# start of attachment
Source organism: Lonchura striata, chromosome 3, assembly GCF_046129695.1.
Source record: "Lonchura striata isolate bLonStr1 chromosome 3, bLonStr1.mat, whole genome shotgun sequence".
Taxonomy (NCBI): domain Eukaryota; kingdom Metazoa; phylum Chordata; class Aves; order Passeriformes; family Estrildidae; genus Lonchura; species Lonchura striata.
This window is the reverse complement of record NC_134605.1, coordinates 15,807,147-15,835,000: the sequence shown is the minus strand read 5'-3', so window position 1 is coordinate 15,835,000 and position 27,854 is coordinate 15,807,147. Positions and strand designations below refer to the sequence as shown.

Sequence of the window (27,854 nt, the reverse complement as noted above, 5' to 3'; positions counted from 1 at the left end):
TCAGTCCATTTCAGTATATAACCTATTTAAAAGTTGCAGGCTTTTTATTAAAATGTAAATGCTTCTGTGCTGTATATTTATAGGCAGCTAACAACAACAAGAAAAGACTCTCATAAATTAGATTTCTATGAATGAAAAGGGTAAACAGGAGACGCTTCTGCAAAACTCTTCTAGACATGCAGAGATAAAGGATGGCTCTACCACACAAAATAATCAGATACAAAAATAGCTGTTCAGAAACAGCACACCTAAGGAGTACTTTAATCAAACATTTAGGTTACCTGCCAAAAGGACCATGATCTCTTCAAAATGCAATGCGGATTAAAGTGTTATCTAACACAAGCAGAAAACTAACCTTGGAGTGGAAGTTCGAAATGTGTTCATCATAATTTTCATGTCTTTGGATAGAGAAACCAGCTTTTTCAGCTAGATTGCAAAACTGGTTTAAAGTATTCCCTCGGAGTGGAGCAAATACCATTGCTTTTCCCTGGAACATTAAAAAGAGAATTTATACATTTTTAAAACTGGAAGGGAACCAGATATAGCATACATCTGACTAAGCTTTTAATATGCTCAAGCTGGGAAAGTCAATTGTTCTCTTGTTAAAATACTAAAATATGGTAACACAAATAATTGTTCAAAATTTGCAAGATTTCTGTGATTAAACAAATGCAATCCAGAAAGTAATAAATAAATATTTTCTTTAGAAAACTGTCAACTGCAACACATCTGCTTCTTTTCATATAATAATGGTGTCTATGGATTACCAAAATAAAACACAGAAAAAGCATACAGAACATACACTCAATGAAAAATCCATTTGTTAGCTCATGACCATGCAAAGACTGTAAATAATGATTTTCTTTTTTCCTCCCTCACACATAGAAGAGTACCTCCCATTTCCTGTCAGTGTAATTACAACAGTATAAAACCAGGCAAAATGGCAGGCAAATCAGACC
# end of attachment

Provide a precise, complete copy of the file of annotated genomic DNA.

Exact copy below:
Source organism: Lonchura striata, chromosome 3, assembly GCF_046129695.1.
Source record: "Lonchura striata isolate bLonStr1 chromosome 3, bLonStr1.mat, whole genome shotgun sequence".
Taxonomy (NCBI): domain Eukaryota; kingdom Metazoa; phylum Chordata; class Aves; order Passeriformes; family Estrildidae; genus Lonchura; species Lonchura striata.
This window is the reverse complement of record NC_134605.1, coordinates 15,807,147-15,835,000: the sequence shown is the minus strand read 5'-3', so window position 1 is coordinate 15,835,000 and position 27,854 is coordinate 15,807,147. Positions and strand designations below refer to the sequence as shown.

Sequence of the window (27,854 nt, the reverse complement as noted above, 5' to 3'; positions counted from 1 at the left end):
TCAGTCCATTTCAGTATATAACCTATTTAAAAGTTGCAGGCTTTTTATTAAAATGTAAATGCTTCTGTGCTGTATATTTATAGGCAGCTAACAACAACAAGAAAAGACTCTCATAAATTAGATTTCTATGAATGAAAAGGGTAAACAGGAGACGCTTCTGCAAAACTCTTCTAGACATGCAGAGATAAAGGATGGCTCTACCACACAAAATAATCAGATACAAAAATAGCTGTTCAGAAACAGCACACCTAAGGAGTACTTTAATCAAACATTTAGGTTACCTGCCAAAAGGACCATGATCTCTTCAAAATGCAATGCGGATTAAAGTGTTATCTAACACAAGCAGAAAACTAACCTTGGAGTGGAAGTTCGAAATGTGTTCATCATAATTTTCATGTCTTTGGATAGAGAAACCAGCTTTTTCAGCTAGATTGCAAAACTGGTTTAAAGTATTCCCTCGGAGTGGAGCAAATACCATTGCTTTTCCCTGGAACATTAAAAAGAGAATTTATACATTTTTAAAACTGGAAGGGAACCAGATATAGCATACATCTGACTAAGCTTTTAATATGCTCAAGCTGGGAAAGTCAATTGTTCTCTTGTTAAAATACTAAAATATGGTAACACAAATAATTGTTCAAAATTTGCAAGATTTCTGTGATTAAACAAATGCAATCCAGAAAGTAATAAATAAATATTTTCTTTAGAAAACTGTCAACTGCAACACATCTGCTTCTTTTCATATAATAATGGTGTCTATGGATTACCAAAATAAAACACAGAAAAAGCATACAGAACATACACTCAATGAAAAATCCATTTGTTAGCTCATGACCATGCAAAGACTGTAAATAATGATTTTCTTTTTTCCTCCCTCACACATAGAAGAGTACCTCCCATTTCCTGTCAGTGTAATTACAACAGTATAAAACCAGGCAAAATGGCAGGCAAATCAGACC